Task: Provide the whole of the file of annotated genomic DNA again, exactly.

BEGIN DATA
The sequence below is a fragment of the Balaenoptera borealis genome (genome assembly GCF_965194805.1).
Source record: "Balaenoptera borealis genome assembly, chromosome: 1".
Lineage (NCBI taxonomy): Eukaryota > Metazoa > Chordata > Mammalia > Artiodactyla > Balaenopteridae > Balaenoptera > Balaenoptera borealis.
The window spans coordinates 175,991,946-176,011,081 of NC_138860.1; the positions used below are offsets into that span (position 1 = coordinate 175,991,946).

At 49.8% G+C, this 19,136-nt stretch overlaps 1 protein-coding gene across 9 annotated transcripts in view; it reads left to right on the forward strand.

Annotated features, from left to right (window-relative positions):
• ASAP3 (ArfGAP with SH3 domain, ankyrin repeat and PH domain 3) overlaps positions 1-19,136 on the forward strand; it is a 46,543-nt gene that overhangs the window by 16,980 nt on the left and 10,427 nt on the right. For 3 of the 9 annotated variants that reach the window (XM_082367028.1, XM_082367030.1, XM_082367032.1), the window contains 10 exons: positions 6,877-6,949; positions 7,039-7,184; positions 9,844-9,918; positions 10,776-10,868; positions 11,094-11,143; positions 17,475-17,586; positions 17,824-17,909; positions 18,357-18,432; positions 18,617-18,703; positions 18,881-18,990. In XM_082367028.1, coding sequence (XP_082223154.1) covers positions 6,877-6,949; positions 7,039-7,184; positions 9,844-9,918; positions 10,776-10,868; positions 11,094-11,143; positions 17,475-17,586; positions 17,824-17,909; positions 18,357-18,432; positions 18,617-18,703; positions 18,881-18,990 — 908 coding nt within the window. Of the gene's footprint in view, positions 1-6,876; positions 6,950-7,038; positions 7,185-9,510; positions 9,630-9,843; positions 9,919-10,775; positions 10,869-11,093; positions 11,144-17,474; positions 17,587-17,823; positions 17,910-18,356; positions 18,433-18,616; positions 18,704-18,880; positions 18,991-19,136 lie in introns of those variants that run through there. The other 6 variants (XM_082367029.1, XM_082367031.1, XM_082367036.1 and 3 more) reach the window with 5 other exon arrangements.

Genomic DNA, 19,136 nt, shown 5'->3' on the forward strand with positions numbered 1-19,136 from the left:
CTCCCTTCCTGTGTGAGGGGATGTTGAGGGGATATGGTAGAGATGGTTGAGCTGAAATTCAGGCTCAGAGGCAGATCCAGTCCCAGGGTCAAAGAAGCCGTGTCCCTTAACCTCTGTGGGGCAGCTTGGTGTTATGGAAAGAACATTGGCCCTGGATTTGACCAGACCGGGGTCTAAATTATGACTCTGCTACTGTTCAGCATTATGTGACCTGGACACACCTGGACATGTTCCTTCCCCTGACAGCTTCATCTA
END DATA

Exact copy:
The sequence below is a fragment of the Balaenoptera borealis genome (genome assembly GCF_965194805.1).
Source record: "Balaenoptera borealis genome assembly, chromosome: 1".
Lineage (NCBI taxonomy): Eukaryota > Metazoa > Chordata > Mammalia > Artiodactyla > Balaenopteridae > Balaenoptera > Balaenoptera borealis.
The window spans coordinates 175,991,946-176,011,081 of NC_138860.1; the positions used below are offsets into that span (position 1 = coordinate 175,991,946).

At 49.8% G+C, this 19,136-nt stretch overlaps 1 protein-coding gene across 9 annotated transcripts in view; it reads left to right on the forward strand.

Annotated features, from left to right (window-relative positions):
• ASAP3 (ArfGAP with SH3 domain, ankyrin repeat and PH domain 3) overlaps positions 1-19,136 on the forward strand; it is a 46,543-nt gene that overhangs the window by 16,980 nt on the left and 10,427 nt on the right. For 3 of the 9 annotated variants that reach the window (XM_082367028.1, XM_082367030.1, XM_082367032.1), the window contains 10 exons: positions 6,877-6,949; positions 7,039-7,184; positions 9,844-9,918; positions 10,776-10,868; positions 11,094-11,143; positions 17,475-17,586; positions 17,824-17,909; positions 18,357-18,432; positions 18,617-18,703; positions 18,881-18,990. In XM_082367028.1, coding sequence (XP_082223154.1) covers positions 6,877-6,949; positions 7,039-7,184; positions 9,844-9,918; positions 10,776-10,868; positions 11,094-11,143; positions 17,475-17,586; positions 17,824-17,909; positions 18,357-18,432; positions 18,617-18,703; positions 18,881-18,990 — 908 coding nt within the window. Of the gene's footprint in view, positions 1-6,876; positions 6,950-7,038; positions 7,185-9,510; positions 9,630-9,843; positions 9,919-10,775; positions 10,869-11,093; positions 11,144-17,474; positions 17,587-17,823; positions 17,910-18,356; positions 18,433-18,616; positions 18,704-18,880; positions 18,991-19,136 lie in introns of those variants that run through there. The other 6 variants (XM_082367029.1, XM_082367031.1, XM_082367036.1 and 3 more) reach the window with 5 other exon arrangements.

Genomic DNA, 19,136 nt, shown 5'->3' on the forward strand with positions numbered 1-19,136 from the left:
CTCCCTTCCTGTGTGAGGGGATGTTGAGGGGATATGGTAGAGATGGTTGAGCTGAAATTCAGGCTCAGAGGCAGATCCAGTCCCAGGGTCAAAGAAGCCGTGTCCCTTAACCTCTGTGGGGCAGCTTGGTGTTATGGAAAGAACATTGGCCCTGGATTTGACCAGACCGGGGTCTAAATTATGACTCTGCTACTGTTCAGCATTATGTGACCTGGACACACCTGGACATGTTCCTTCCCCTGACAGCTTCATCTA